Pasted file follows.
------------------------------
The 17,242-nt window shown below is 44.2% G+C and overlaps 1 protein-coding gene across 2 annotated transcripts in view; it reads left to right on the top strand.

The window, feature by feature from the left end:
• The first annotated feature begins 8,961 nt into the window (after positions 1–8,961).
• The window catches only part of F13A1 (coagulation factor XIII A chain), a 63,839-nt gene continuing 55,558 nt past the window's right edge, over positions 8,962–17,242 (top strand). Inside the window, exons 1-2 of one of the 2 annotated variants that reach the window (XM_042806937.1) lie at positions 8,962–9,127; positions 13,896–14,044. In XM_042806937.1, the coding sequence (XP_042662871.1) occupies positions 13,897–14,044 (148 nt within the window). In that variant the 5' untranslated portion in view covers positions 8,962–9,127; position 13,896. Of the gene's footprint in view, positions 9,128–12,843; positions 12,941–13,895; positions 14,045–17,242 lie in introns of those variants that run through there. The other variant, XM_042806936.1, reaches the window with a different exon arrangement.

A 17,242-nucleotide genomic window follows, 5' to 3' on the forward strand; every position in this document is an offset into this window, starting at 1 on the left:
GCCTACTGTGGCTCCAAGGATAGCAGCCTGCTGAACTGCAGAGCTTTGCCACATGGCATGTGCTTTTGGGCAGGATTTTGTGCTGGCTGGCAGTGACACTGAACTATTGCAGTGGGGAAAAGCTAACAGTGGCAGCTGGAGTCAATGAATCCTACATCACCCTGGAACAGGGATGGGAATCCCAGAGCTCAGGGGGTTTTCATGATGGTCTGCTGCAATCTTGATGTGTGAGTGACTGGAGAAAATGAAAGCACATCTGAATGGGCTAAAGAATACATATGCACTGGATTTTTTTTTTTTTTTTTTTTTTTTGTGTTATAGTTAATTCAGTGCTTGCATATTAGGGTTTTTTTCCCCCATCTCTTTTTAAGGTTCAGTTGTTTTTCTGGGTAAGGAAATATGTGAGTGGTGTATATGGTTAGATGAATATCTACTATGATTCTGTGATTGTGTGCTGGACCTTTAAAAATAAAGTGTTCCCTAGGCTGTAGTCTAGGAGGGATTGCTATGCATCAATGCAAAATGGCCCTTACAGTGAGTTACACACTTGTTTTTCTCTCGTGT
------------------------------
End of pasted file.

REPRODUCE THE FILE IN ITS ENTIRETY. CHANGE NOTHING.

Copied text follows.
The 17,242-nt window shown below is 44.2% G+C and overlaps 1 protein-coding gene across 2 annotated transcripts in view; it reads left to right on the top strand.

The window, feature by feature from the left end:
• The first annotated feature begins 8,961 nt into the window (after positions 1–8,961).
• The window catches only part of F13A1 (coagulation factor XIII A chain), a 63,839-nt gene continuing 55,558 nt past the window's right edge, over positions 8,962–17,242 (top strand). Inside the window, exons 1-2 of one of the 2 annotated variants that reach the window (XM_042806937.1) lie at positions 8,962–9,127; positions 13,896–14,044. In XM_042806937.1, the coding sequence (XP_042662871.1) occupies positions 13,897–14,044 (148 nt within the window). In that variant the 5' untranslated portion in view covers positions 8,962–9,127; position 13,896. Of the gene's footprint in view, positions 9,128–12,843; positions 12,941–13,895; positions 14,045–17,242 lie in introns of those variants that run through there. The other variant, XM_042806936.1, reaches the window with a different exon arrangement.

A 17,242-nucleotide genomic window follows, 5' to 3' on the forward strand; every position in this document is an offset into this window, starting at 1 on the left:
GCCTACTGTGGCTCCAAGGATAGCAGCCTGCTGAACTGCAGAGCTTTGCCACATGGCATGTGCTTTTGGGCAGGATTTTGTGCTGGCTGGCAGTGACACTGAACTATTGCAGTGGGGAAAAGCTAACAGTGGCAGCTGGAGTCAATGAATCCTACATCACCCTGGAACAGGGATGGGAATCCCAGAGCTCAGGGGGTTTTCATGATGGTCTGCTGCAATCTTGATGTGTGAGTGACTGGAGAAAATGAAAGCACATCTGAATGGGCTAAAGAATACATATGCACTGGATTTTTTTTTTTTTTTTTTTTTTTTGTGTTATAGTTAATTCAGTGCTTGCATATTAGGGTTTTTTTCCCCCATCTCTTTTTAAGGTTCAGTTGTTTTTCTGGGTAAGGAAATATGTGAGTGGTGTATATGGTTAGATGAATATCTACTATGATTCTGTGATTGTGTGCTGGACCTTTAAAAATAAAGTGTTCCCTAGGCTGTAGTCTAGGAGGGATTGCTATGCATCAATGCAAAATGGCCCTTACAGTGAGTTACACACTTGTTTTTCTCTCGTGT